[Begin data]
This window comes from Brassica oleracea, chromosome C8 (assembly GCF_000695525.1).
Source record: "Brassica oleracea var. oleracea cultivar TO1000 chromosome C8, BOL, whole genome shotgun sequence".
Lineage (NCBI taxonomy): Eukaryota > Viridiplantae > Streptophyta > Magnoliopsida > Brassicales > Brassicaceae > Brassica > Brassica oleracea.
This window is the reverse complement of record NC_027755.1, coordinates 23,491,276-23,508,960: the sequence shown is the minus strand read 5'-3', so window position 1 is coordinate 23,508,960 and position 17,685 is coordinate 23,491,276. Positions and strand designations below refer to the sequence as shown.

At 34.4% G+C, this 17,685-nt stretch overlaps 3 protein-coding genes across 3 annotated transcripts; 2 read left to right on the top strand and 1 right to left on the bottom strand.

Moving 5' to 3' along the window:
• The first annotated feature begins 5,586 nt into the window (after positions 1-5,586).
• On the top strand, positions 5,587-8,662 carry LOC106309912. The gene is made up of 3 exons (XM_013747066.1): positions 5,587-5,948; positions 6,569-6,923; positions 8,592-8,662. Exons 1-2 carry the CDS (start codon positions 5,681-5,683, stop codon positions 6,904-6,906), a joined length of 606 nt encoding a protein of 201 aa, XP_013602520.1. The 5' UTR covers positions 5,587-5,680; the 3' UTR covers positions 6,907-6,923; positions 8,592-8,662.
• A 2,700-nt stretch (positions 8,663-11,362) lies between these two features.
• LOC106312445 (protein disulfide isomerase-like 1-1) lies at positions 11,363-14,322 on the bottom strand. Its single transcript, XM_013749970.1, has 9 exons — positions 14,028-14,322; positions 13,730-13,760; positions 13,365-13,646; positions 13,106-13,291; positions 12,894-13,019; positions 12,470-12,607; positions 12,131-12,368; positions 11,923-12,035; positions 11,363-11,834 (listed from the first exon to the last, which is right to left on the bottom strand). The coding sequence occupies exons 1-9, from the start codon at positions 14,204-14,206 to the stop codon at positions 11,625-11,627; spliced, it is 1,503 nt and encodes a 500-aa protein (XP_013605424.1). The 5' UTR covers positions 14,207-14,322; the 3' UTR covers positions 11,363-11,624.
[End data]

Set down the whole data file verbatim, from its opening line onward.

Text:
This window comes from Brassica oleracea, chromosome C8 (assembly GCF_000695525.1).
Source record: "Brassica oleracea var. oleracea cultivar TO1000 chromosome C8, BOL, whole genome shotgun sequence".
Lineage (NCBI taxonomy): Eukaryota > Viridiplantae > Streptophyta > Magnoliopsida > Brassicales > Brassicaceae > Brassica > Brassica oleracea.
This window is the reverse complement of record NC_027755.1, coordinates 23,491,276-23,508,960: the sequence shown is the minus strand read 5'-3', so window position 1 is coordinate 23,508,960 and position 17,685 is coordinate 23,491,276. Positions and strand designations below refer to the sequence as shown.

At 34.4% G+C, this 17,685-nt stretch overlaps 3 protein-coding genes across 3 annotated transcripts; 2 read left to right on the top strand and 1 right to left on the bottom strand.

Moving 5' to 3' along the window:
• The first annotated feature begins 5,586 nt into the window (after positions 1-5,586).
• On the top strand, positions 5,587-8,662 carry LOC106309912. The gene is made up of 3 exons (XM_013747066.1): positions 5,587-5,948; positions 6,569-6,923; positions 8,592-8,662. Exons 1-2 carry the CDS (start codon positions 5,681-5,683, stop codon positions 6,904-6,906), a joined length of 606 nt encoding a protein of 201 aa, XP_013602520.1. The 5' UTR covers positions 5,587-5,680; the 3' UTR covers positions 6,907-6,923; positions 8,592-8,662.
• A 2,700-nt stretch (positions 8,663-11,362) lies between these two features.
• LOC106312445 (protein disulfide isomerase-like 1-1) lies at positions 11,363-14,322 on the bottom strand. Its single transcript, XM_013749970.1, has 9 exons — positions 14,028-14,322; positions 13,730-13,760; positions 13,365-13,646; positions 13,106-13,291; positions 12,894-13,019; positions 12,470-12,607; positions 12,131-12,368; positions 11,923-12,035; positions 11,363-11,834 (listed from the first exon to the last, which is right to left on the bottom strand). The coding sequence occupies exons 1-9, from the start codon at positions 14,204-14,206 to the stop codon at positions 11,625-11,627; spliced, it is 1,503 nt and encodes a 500-aa protein (XP_013605424.1). The 5' UTR covers positions 14,207-14,322; the 3' UTR covers positions 11,363-11,624.